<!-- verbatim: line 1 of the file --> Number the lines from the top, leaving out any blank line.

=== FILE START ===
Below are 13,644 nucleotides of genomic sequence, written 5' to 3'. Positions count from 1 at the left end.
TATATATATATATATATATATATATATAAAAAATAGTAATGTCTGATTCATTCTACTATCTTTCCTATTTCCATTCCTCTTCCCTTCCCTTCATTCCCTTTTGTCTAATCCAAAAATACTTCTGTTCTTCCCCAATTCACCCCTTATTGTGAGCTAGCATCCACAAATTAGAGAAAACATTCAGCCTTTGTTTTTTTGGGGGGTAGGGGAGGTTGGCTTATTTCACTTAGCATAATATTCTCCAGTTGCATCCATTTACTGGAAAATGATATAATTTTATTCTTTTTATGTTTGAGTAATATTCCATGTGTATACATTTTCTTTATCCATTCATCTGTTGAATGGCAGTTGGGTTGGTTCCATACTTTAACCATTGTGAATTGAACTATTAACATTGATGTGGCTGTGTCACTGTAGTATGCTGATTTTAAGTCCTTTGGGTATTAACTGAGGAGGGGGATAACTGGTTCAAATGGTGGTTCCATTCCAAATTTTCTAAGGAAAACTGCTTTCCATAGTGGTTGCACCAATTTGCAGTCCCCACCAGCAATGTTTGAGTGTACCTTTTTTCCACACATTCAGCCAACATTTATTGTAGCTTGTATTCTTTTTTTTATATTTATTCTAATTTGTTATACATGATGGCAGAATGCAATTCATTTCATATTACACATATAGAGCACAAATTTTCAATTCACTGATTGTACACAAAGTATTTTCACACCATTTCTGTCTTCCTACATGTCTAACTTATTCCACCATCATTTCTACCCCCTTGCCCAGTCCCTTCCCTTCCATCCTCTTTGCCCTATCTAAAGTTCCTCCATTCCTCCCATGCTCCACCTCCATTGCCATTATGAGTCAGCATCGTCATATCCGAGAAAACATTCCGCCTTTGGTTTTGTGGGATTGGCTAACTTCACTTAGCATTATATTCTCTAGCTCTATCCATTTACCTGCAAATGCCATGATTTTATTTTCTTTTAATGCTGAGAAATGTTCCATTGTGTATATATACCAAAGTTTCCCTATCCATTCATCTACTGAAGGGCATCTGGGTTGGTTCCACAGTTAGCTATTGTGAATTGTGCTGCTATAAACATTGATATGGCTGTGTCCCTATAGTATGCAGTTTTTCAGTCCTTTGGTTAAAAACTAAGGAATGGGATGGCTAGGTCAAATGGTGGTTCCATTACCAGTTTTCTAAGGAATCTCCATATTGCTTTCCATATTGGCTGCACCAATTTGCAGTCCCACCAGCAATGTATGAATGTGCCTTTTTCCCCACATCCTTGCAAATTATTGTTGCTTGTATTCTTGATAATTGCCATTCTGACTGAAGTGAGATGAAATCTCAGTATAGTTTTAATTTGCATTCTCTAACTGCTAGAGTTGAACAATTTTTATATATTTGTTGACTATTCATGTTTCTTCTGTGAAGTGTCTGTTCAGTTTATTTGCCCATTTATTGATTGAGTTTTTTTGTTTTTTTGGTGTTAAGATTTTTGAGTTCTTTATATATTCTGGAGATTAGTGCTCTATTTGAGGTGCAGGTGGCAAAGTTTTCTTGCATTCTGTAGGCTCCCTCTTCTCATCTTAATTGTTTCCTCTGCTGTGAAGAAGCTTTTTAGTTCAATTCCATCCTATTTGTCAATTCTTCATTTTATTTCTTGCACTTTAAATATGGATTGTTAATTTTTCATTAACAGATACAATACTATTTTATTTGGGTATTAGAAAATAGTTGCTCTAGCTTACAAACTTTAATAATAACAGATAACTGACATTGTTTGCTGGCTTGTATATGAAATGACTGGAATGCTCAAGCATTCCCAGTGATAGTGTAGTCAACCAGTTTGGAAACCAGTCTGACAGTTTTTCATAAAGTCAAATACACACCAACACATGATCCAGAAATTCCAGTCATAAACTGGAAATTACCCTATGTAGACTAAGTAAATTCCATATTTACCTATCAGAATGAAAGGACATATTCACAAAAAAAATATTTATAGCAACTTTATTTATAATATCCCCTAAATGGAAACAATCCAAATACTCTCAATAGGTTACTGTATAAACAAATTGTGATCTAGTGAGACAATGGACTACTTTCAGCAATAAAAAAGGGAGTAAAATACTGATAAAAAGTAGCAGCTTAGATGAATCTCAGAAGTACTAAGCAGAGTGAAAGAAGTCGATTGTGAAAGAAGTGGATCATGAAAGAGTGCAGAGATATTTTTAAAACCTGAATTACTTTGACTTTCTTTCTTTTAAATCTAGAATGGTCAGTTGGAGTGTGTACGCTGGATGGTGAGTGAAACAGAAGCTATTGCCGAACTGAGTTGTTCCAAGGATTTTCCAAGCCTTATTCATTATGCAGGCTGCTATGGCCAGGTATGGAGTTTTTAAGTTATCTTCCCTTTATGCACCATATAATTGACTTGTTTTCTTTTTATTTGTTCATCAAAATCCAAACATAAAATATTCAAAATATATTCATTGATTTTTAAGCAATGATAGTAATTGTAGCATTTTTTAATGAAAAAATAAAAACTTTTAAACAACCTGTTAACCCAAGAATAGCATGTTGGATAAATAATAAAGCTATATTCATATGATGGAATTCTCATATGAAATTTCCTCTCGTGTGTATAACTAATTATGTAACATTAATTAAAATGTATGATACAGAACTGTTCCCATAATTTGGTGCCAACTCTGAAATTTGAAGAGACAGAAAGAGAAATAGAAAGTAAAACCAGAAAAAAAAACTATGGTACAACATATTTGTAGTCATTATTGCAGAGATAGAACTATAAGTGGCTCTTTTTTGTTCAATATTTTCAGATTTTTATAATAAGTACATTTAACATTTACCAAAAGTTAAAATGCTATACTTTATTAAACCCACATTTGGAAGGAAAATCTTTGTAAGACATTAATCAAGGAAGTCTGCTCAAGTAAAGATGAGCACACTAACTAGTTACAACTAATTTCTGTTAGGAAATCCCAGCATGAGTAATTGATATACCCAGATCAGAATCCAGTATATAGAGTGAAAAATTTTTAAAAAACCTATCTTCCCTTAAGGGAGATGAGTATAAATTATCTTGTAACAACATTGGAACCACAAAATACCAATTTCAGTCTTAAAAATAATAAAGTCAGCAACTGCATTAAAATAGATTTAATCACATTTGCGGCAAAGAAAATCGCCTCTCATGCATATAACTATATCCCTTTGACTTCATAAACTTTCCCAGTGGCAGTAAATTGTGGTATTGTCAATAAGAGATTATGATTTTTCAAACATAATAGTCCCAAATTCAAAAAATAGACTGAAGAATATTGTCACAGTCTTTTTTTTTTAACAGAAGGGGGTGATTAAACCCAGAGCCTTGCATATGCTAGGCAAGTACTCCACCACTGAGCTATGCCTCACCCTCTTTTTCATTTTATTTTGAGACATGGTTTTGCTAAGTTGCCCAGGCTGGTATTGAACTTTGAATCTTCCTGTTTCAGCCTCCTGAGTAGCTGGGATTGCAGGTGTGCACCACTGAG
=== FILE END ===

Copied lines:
Below are 13,644 nucleotides of genomic sequence, written 5' to 3'. Positions count from 1 at the left end.